As most people know, the Kansas City Fed has been holding its annual symposium in Jackson, WY, for a very long time. Supposedly a draw for Paul Volcker’s fly fishing hobby when he was Chairman, the conference came to include heavyweights on a regular basis. Most of them, especially those in the early years, however, were duds.
It wasn’t until 1985 that there was anything of real substance discussed, the topic finally the dollar six years after its great crisis had concluded. The most notable contribution to that one came from Paul Krugman who started his presentation noting that he was for five years by then confused and befuddled by its movements. Some things, it seems, never change (including those who refused to listen to Robert Solomon, also there in ’85).
One of the more interesting gatherings took place in 1999. The year and the reasons need no introduction. What most people remember about 1999 can be summed up by the acronym NASDAQ. Try as they might, even central bankers and economists were feeling some desire, maybe need, to address the situation.
The line up was a who’s who of top tier Economists: Alan Greenspan giving the introduction, Allan Meltzer talking zero inflation, Martin Feldstein fretting about currency, and Stanley Fischer actually recalling, “Well, everybody has his or her own view of what it is that Adam and Eve did in the Garden of Eden. Mundell’s version is that the original sin was that Eve told Adam about central banking, about the notion that you can create value with a stroke of the pen.” On top of all that there was the obligatory paper from Ben Bernanke (co-author with Mark Gertler).
While not all talked about or focused on the dot-com bubble, the topic in general could not be avoided. Bernanke’s position was easily summed up:
The principal conclusion of this paper has been stated several times. In brief, it is that flexible inflation-targeting provides an effective, unified framework for achieving both general macroeconomic stability and financial stability. Given a strong commitment to stabilizing expected inflation, it is neither necessary nor desirable for monetary policy to respond to changes in asset prices, except to the extent that they help forecast inflationary or deflationary pressures.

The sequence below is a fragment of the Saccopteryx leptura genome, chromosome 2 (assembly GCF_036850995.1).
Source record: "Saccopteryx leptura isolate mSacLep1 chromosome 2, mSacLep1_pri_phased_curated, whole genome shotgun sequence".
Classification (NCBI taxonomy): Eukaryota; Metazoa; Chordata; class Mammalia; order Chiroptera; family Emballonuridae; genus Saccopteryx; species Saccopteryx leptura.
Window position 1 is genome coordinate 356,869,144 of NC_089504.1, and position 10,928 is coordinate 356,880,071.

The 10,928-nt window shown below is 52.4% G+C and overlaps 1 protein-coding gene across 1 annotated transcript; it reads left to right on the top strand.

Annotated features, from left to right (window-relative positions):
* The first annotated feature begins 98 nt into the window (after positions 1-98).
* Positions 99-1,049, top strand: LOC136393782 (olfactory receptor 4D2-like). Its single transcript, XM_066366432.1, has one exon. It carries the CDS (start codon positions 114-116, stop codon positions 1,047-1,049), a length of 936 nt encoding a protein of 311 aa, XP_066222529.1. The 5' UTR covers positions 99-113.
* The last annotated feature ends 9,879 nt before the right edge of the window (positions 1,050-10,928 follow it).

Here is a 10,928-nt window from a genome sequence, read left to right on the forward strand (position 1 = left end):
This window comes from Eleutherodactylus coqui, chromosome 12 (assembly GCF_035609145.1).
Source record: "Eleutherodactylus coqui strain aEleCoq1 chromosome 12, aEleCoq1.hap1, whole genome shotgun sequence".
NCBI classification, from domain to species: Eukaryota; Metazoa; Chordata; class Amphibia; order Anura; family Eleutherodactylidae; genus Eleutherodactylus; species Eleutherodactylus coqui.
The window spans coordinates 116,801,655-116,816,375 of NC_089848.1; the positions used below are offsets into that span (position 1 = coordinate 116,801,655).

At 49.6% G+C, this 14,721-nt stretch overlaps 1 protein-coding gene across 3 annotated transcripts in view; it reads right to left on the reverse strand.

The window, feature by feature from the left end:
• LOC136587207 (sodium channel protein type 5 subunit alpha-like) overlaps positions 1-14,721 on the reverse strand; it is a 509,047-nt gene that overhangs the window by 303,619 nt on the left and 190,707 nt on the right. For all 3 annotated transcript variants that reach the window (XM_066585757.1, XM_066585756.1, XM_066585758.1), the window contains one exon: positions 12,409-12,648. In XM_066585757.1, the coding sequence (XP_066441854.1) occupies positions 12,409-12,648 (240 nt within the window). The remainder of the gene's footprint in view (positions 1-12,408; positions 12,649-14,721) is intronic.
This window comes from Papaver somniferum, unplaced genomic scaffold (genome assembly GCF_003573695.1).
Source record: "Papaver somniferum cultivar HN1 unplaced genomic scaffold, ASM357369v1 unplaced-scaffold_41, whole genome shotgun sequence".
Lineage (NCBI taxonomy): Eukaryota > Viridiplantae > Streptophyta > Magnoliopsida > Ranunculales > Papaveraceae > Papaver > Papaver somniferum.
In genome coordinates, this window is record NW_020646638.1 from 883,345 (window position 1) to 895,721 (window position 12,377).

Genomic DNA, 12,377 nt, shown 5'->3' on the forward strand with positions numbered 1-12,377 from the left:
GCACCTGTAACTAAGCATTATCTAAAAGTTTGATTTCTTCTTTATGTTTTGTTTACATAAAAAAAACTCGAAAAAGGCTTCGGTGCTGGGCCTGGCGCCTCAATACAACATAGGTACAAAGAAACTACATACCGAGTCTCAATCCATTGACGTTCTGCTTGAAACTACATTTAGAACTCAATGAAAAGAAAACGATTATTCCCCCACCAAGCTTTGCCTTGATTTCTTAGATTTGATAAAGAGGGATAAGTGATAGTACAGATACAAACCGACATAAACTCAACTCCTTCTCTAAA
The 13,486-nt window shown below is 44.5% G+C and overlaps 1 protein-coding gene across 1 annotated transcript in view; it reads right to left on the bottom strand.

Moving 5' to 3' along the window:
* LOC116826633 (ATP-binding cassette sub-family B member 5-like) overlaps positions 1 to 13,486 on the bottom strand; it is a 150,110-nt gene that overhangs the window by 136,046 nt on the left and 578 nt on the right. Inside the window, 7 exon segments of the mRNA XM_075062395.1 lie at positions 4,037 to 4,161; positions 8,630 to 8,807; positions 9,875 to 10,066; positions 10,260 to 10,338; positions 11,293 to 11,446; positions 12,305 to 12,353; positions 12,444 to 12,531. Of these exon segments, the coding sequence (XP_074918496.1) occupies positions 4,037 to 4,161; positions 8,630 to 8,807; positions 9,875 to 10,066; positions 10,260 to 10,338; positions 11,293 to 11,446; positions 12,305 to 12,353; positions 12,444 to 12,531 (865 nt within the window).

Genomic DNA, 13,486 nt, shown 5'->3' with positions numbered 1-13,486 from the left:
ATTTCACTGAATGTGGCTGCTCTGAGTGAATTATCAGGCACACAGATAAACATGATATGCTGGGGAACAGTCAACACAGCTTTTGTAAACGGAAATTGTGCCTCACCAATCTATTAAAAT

It was, as you may recognize, typical Bernanke arrogance. In plain language he was saying “don’t worry, the Fed will easily fix whatever damage might result from a bubble with the flick of its federal funds target wand.” For him, there is never an upper limit for central banking.
Greenspan, however, was more practical in his approach. He knew what it was that was always behind asset bubbles. It’s the same stuff that has worried central bankers from the very start:
Collapsing confidence is generally described as a bursting bubble, an event incontrovertibly evident only in retrospect. To anticipate a bubble about to burst requires the forecast of a plunge in the prices of assets previously set by the judgments of millions of investors, many of whom are highly knowledgeable about the prospects for the specific companies that make up our broad stock price indexes.
Who are we to argue with market prices? Well, history suggests there are times when we must.
The issue isn’t really about confidence, rather it’s about what it is that so many people become confident about. Between the Asian flu low in early October 1998 and the 1999 Jackson Hole conference held at the end of that August, the NASDAQ rose 90%. From October 1999 to March 2000, it rose by another 85%. The former took about eleven months to achieve, the latter a mere five.
In hindsight, it was clearly a blow-off top. There were many reasons for it, of course, as nothing is ever so simple, but in a lot of ways they all traced back to a similar idea. The no-profit startups represented in the NASDAQ were given value based on, as Greenspan said earlier in his presentation, discounted future cash flows. They had negative cash flows at the time, so everyone believed that positive value was derived more exclusively by what was sure to come further in the future.